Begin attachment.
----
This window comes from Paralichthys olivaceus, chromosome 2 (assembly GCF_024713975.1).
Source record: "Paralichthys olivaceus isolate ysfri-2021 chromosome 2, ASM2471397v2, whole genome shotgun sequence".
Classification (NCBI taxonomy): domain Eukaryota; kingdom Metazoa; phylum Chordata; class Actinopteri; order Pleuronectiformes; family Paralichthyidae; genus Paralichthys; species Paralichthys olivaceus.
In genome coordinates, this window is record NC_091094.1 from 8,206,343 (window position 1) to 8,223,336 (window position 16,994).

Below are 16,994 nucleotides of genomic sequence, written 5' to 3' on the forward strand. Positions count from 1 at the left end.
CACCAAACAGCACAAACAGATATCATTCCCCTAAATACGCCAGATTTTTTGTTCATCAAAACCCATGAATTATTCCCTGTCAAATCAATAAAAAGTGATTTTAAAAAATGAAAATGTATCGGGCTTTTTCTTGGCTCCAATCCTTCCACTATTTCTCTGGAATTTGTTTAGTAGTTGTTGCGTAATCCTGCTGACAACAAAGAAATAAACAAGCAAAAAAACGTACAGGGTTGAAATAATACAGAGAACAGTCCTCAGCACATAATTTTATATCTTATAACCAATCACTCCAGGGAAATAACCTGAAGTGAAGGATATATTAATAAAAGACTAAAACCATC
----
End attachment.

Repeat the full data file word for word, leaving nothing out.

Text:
This window comes from Paralichthys olivaceus, chromosome 2 (assembly GCF_024713975.1).
Source record: "Paralichthys olivaceus isolate ysfri-2021 chromosome 2, ASM2471397v2, whole genome shotgun sequence".
Classification (NCBI taxonomy): domain Eukaryota; kingdom Metazoa; phylum Chordata; class Actinopteri; order Pleuronectiformes; family Paralichthyidae; genus Paralichthys; species Paralichthys olivaceus.
In genome coordinates, this window is record NC_091094.1 from 8,206,343 (window position 1) to 8,223,336 (window position 16,994).

Below are 16,994 nucleotides of genomic sequence, written 5' to 3' on the forward strand. Positions count from 1 at the left end.
CACCAAACAGCACAAACAGATATCATTCCCCTAAATACGCCAGATTTTTTGTTCATCAAAACCCATGAATTATTCCCTGTCAAATCAATAAAAAGTGATTTTAAAAAATGAAAATGTATCGGGCTTTTTCTTGGCTCCAATCCTTCCACTATTTCTCTGGAATTTGTTTAGTAGTTGTTGCGTAATCCTGCTGACAACAAAGAAATAAACAAGCAAAAAAACGTACAGGGTTGAAATAATACAGAGAACAGTCCTCAGCACATAATTTTATATCTTATAACCAATCACTCCAGGGAAATAACCTGAAGTGAAGGATATATTAATAAAAGACTAAAACCATC